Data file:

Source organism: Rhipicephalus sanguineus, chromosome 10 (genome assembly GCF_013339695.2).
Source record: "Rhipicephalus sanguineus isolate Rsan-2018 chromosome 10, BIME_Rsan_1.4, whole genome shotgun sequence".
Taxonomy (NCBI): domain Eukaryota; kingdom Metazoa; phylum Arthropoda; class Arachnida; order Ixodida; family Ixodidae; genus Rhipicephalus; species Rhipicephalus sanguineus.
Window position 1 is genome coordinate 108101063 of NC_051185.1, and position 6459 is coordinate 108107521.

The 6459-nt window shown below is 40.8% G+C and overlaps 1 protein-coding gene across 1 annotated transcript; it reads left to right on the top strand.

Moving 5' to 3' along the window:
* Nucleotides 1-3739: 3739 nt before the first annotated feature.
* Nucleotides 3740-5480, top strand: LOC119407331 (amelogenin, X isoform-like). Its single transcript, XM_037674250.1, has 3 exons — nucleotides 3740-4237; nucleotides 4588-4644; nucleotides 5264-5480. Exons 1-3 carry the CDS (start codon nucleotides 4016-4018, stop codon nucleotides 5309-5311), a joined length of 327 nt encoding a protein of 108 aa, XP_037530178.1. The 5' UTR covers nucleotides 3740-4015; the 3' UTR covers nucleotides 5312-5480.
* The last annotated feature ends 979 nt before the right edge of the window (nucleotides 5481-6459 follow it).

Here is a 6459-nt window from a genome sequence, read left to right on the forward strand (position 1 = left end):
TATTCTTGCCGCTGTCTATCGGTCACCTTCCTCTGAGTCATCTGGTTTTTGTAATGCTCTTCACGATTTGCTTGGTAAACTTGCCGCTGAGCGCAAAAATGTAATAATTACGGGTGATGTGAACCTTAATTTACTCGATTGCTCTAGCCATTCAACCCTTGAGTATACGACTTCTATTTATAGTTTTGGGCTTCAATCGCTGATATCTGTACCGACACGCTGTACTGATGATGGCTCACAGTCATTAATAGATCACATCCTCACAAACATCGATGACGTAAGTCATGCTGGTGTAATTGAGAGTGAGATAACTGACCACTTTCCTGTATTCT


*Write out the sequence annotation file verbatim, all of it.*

Source organism: Rhipicephalus sanguineus, chromosome 10 (genome assembly GCF_013339695.2).
Source record: "Rhipicephalus sanguineus isolate Rsan-2018 chromosome 10, BIME_Rsan_1.4, whole genome shotgun sequence".
Taxonomy (NCBI): domain Eukaryota; kingdom Metazoa; phylum Arthropoda; class Arachnida; order Ixodida; family Ixodidae; genus Rhipicephalus; species Rhipicephalus sanguineus.
Window position 1 is genome coordinate 108101063 of NC_051185.1, and position 6459 is coordinate 108107521.

The 6459-nt window shown below is 40.8% G+C and overlaps 1 protein-coding gene across 1 annotated transcript; it reads left to right on the top strand.

Moving 5' to 3' along the window:
* Nucleotides 1-3739: 3739 nt before the first annotated feature.
* Nucleotides 3740-5480, top strand: LOC119407331 (amelogenin, X isoform-like). Its single transcript, XM_037674250.1, has 3 exons — nucleotides 3740-4237; nucleotides 4588-4644; nucleotides 5264-5480. Exons 1-3 carry the CDS (start codon nucleotides 4016-4018, stop codon nucleotides 5309-5311), a joined length of 327 nt encoding a protein of 108 aa, XP_037530178.1. The 5' UTR covers nucleotides 3740-4015; the 3' UTR covers nucleotides 5312-5480.
* The last annotated feature ends 979 nt before the right edge of the window (nucleotides 5481-6459 follow it).

Here is a 6459-nt window from a genome sequence, read left to right on the forward strand (position 1 = left end):
TATTCTTGCCGCTGTCTATCGGTCACCTTCCTCTGAGTCATCTGGTTTTTGTAATGCTCTTCACGATTTGCTTGGTAAACTTGCCGCTGAGCGCAAAAATGTAATAATTACGGGTGATGTGAACCTTAATTTACTCGATTGCTCTAGCCATTCAACCCTTGAGTATACGACTTCTATTTATAGTTTTGGGCTTCAATCGCTGATATCTGTACCGACACGCTGTACTGATGATGGCTCACAGTCATTAATAGATCACATCCTCACAAACATCGATGACGTAAGTCATGCTGGTGTAATTGAGAGTGAGATAACTGACCACTTTCCTGTATTCT